Comparison of the Shikani Optical Stylet and Macintosh Laryngoscope for Orotracheal Intubation with Topical Anesthesia in Critically Ill Patients
Clinical Medicine Research
Volume 7, Issue 4, July 2018, Pages: 84-91
Received: Jun. 17, 2018;
Accepted: Aug. 29, 2018;
Published: Sep. 28, 2018
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Zhipeng Li, Department of Anesthesiology, Chancheng Center Hospital, Foshan, PR China
Meirong Wang, Department of Anesthesiology, Chancheng Center Hospital, Foshan, PR China
Qiong Wang, Department of Anesthesiology, Chancheng Center Hospital, Foshan, PR China
Chuiliang Liu, Department of Anesthesiology, Chancheng Center Hospital, Foshan, PR China
Background: Emergency airway management outside operating room (OR) is associated with a higher incidence of difficult intubations. The Shikani optical stylet (SOS) has been shown to improve first-attempt success rates compared with the classic Macintosh laryngoscope (ML) in patients with difficult airway inside the operating room (OR). Objective: In this randomized controlled clinical trial, the effectiveness of using a SOS as the primary intubation device was assessed during urgent endotracheal intubations (UEI) in conscious, critically ill patients outside the OR. Method: Sixty conscious critically ill patients from May 2018 to March 2018 were randomly assigned to undergoing intubation guided by the SOS (group S, n = 30) or the Macintosh laryngoscope (group M, n = 30) in ChanCheng Center Hospital,. After application of airway topical anesthesia and intravenous sedatives, endotracheal intubations were performed. The primary measured outcome was first-attempt intubation success rate. Secondary outcomes included ultimate success, the number of attempts, the duration of intubation, and the adverse effects or complications of intubation. Result: The rate of successful intubation at the first-attempt was superior with the SOS as compared with the ML (93.3% vs 63.3%, P = 0.005), the average number of attempts required for successful tracheal intubation (1.0 ± 0.3 vs 1.5 ± 0.8, P = 0.004), the duration of intubation (18.8 ± 11.9 vs 26.8 ± 15.6, P = 0.028), and the incidences of hemorrhage in the oropharyngeal mucosa (0 vs 28.6%, P = 0.006) were all improved significantly with use of the SOS compared with the ML. Conclusion: This study suggested SOS could be used as the effective device when UEIs are performed by experienced operators in conscious, critically ill patients outside the operating room.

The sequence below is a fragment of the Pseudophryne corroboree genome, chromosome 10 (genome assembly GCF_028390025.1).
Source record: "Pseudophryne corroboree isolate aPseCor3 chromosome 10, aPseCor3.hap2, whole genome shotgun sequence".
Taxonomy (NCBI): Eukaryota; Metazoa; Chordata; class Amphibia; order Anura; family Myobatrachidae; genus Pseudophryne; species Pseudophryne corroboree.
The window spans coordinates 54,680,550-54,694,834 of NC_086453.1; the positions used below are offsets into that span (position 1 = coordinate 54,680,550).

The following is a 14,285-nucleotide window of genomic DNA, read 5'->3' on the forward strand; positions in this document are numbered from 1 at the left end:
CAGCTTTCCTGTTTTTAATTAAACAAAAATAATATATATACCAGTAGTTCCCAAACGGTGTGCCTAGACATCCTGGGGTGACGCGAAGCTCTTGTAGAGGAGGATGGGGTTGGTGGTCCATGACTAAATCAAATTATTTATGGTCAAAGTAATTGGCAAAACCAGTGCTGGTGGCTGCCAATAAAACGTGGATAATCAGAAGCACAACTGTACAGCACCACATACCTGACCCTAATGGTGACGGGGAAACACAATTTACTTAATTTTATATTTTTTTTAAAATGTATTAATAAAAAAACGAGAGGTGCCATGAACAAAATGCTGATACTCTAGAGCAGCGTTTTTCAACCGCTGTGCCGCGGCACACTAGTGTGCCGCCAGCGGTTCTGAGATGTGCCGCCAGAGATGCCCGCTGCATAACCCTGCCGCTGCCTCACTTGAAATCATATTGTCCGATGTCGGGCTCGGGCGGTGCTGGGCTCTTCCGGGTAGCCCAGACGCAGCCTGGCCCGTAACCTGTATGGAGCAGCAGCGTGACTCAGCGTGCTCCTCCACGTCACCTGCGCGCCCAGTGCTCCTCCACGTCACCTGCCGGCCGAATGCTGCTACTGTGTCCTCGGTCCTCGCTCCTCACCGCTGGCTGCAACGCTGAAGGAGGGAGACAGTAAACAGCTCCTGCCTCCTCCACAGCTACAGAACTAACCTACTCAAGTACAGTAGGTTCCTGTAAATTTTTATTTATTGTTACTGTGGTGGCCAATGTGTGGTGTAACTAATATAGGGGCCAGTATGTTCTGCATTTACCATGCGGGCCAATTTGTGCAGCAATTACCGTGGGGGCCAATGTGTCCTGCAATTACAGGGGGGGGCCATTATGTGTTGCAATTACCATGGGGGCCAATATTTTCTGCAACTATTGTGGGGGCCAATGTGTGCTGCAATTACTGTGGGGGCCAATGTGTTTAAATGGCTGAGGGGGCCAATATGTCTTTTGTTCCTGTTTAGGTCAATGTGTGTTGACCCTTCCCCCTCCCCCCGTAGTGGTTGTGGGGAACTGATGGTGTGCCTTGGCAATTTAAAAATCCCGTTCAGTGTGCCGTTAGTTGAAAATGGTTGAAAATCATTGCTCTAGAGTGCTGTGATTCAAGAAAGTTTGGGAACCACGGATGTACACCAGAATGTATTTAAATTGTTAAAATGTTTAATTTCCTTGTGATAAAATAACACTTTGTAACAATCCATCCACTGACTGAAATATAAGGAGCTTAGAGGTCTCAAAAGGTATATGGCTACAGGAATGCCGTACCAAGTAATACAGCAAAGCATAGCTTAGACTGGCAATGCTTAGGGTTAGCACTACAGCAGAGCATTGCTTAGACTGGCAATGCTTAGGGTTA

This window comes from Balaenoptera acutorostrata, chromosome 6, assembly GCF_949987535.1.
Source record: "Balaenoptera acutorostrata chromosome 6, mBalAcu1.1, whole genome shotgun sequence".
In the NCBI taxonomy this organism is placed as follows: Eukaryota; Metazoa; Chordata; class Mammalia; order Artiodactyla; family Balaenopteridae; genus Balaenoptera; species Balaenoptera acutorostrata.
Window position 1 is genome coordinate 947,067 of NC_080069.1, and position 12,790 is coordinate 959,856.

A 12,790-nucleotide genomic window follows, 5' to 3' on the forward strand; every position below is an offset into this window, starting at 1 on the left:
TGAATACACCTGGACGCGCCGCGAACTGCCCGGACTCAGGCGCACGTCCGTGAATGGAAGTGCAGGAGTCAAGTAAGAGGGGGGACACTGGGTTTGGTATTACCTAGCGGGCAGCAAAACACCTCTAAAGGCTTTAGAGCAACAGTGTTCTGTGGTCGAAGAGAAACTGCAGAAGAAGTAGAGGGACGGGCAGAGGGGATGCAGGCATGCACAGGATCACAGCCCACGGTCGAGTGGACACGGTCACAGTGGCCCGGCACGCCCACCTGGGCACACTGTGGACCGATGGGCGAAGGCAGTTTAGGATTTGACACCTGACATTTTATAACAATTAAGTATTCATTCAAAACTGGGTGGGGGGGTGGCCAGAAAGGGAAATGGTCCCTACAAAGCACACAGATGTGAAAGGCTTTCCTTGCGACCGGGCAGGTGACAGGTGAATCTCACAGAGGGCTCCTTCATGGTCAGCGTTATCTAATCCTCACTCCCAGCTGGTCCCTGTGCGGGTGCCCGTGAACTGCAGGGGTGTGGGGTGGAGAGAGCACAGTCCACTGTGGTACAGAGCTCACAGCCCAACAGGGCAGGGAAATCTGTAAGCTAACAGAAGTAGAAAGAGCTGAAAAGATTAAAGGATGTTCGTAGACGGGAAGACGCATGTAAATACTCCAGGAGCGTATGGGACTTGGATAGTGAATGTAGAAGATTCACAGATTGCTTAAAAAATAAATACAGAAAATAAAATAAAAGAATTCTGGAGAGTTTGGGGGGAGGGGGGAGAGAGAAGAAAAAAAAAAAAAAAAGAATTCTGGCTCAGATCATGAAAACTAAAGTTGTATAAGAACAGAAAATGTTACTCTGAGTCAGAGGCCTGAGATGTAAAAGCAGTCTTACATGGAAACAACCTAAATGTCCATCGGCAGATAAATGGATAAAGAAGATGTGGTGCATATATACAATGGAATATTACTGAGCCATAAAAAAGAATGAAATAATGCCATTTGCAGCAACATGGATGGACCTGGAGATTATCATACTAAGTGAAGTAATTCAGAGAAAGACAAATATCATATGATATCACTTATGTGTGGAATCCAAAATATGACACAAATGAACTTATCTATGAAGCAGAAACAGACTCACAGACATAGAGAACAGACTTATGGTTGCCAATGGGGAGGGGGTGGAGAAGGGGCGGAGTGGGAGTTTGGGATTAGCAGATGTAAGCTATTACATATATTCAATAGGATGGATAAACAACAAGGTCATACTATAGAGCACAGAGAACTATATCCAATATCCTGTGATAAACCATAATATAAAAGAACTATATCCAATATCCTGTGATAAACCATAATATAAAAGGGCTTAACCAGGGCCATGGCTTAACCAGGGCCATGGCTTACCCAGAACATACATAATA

Comparison of the Shikani Optical Stylet and Macintosh Laryngoscope for Orotracheal Intubation with Topical Anesthesia in Critically Ill Patients, Clinical Medicine Research.
Vol. 7, No. 4,
2018, pp. 84-91.
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